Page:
In his best-known work, When Faith Moves Mountains (2002), Alÿs recruited 500 volunteers in Ventanilla District outside of Lima, Peru. The participants were equipped with shovels and, forming a single line, they moved their shovel full of sand one step at a time from one side of a dune to the other, and together they displaced by a few inches the 500 mt long sand dune from its original position. Art critic Jean Fisher writes that "the radical event of art precipitates a crisis of meaning or, rather, it exposes the void of meaning at the core of a given social situation, which is its truth."[8]

Between 2004 and 2005 Alÿs collaborated with Artangel on several projects regrouped under the title of Seven Walks. In one of them, The Nightwatch (2004), a wild fox called Bandit was set free in the National Portrait Gallery while it's wanderings were filmed by the surveillance cameras of the museum.

In the project Don't Cross the Bridge Before You Get to the River (2008), a line of kids with shoe boats leaves Europe towards Morocco while a line of kids with shoe boats leaves Africa towards Spain, with the 2 lines eventually meeting on the horizon. As in many of Alÿs' video projects, his collaborators were Rafael Ortega, Julien Devaux, Felix Blume and Ivan Boccara.

For Manifesta 10 in St. Petersburg, Alÿs contributed with Lada Kopeika Project (2014), a "road trip" that concludes with the Lada car crashing into a tree in the courtyard of the Hermitage. The Silence of Ani was realized in 2015 with a group of teenagers of Kars, Turkey. It takes place on the present Turkish-Armenian border in the once Armenian City of Ani which, after centuries of successive invasions and sackings, lies today in a state of total abandon and decay. Alÿs gave instruments to imitate birds—birdcalls—to the teenagers, they entered the city walls and, hiding in the rubbles, called the birds to create the illusion that the city was coming back to life.


"I was profoundly under the spell of pre-Renaissance painting during my years of university in Italy: from Lorenzetti to Fra Angelico. Even to this day, my iconography is a combination of that imagery and the language of Mexican sign painting. This blend allowed me to find a personal way of materializing images. I've never been that interested in a painterly style. My images are most often mentally resolved— 'imagined'—by the time they make it to the canvas."[9]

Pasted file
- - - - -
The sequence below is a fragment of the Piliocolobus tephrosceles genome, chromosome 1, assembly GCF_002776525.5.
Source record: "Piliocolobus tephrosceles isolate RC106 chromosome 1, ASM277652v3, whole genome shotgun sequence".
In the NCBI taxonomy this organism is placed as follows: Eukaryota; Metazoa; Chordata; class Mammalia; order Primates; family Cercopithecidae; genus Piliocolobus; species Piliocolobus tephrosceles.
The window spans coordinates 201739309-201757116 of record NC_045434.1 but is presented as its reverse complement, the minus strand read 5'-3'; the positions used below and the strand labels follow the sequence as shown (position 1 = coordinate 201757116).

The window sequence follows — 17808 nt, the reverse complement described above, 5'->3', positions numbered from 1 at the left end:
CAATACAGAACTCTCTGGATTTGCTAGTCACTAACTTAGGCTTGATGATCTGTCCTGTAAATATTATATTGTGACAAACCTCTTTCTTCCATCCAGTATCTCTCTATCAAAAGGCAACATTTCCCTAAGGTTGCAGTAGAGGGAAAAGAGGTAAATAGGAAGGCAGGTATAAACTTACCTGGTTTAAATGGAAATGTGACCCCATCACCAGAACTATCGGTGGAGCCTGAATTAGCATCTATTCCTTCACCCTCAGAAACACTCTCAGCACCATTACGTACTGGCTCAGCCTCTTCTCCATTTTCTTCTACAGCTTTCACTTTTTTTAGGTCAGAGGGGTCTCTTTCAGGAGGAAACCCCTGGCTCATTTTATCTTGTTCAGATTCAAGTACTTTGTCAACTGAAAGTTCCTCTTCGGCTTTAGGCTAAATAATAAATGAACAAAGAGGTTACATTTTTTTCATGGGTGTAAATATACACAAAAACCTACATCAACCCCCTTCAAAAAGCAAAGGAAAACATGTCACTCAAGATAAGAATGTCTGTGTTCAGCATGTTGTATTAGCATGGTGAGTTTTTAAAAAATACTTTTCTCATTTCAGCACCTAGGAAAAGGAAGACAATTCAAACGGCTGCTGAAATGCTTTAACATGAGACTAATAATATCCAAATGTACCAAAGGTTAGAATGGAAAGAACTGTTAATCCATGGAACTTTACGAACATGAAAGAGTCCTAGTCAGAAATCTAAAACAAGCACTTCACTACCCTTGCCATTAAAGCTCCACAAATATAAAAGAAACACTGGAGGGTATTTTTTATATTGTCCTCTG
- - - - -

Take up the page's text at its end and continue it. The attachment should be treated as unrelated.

In the early nineties, Alÿs collaborated with Mexican sign-painters ("rotulistas") to paint enlarged and elaborated versions of his small paintings, which they were invited to reproduce at their own taste. The generic name of this project was The Liar, the Copy of the Liar (1997). His intention is to challenge the idea of the original artwork, rendering the process of making more anonymous and deflating the perceived commercial value of art.[10]

The paintings of the series Le temps du sommeil were begun in 1996 and often worked on at night. They feature visionary dreamlike scenes involving tiny suited men and women acting out strange rituals reminiscent of children's games and gymnastic experiments. Many of these images anticipate and recall the forms he has employed in his actions, but the paintings connect to his actions in other ways too since their surfaces are worked and re-worked.[11] The fact that the images are never final but rather are palimpsests, suggests the deep connection between figurative painting and action art that lies at the heart of Alÿs' work.

"What justifies my recourse to painting is that it's the shortest way—or sometimes the only way—to translate certain scenarios or situations that cannot be said, that cannot be filmed or performed. It's about entering a situation that could not exist elsewhere, only on the paper or canvas. [...] Also, painting allows me to retreat from the sometimes hectic rhythm of the performances and film productions, and to distance myself without losing contact with them. [...] When I am translating an ongoing film plot into an image, I'll try to create an image that reflects the intention behind the plot rather than illustrating the facts of the film. It functions more like a correspondence, a pendant."[12]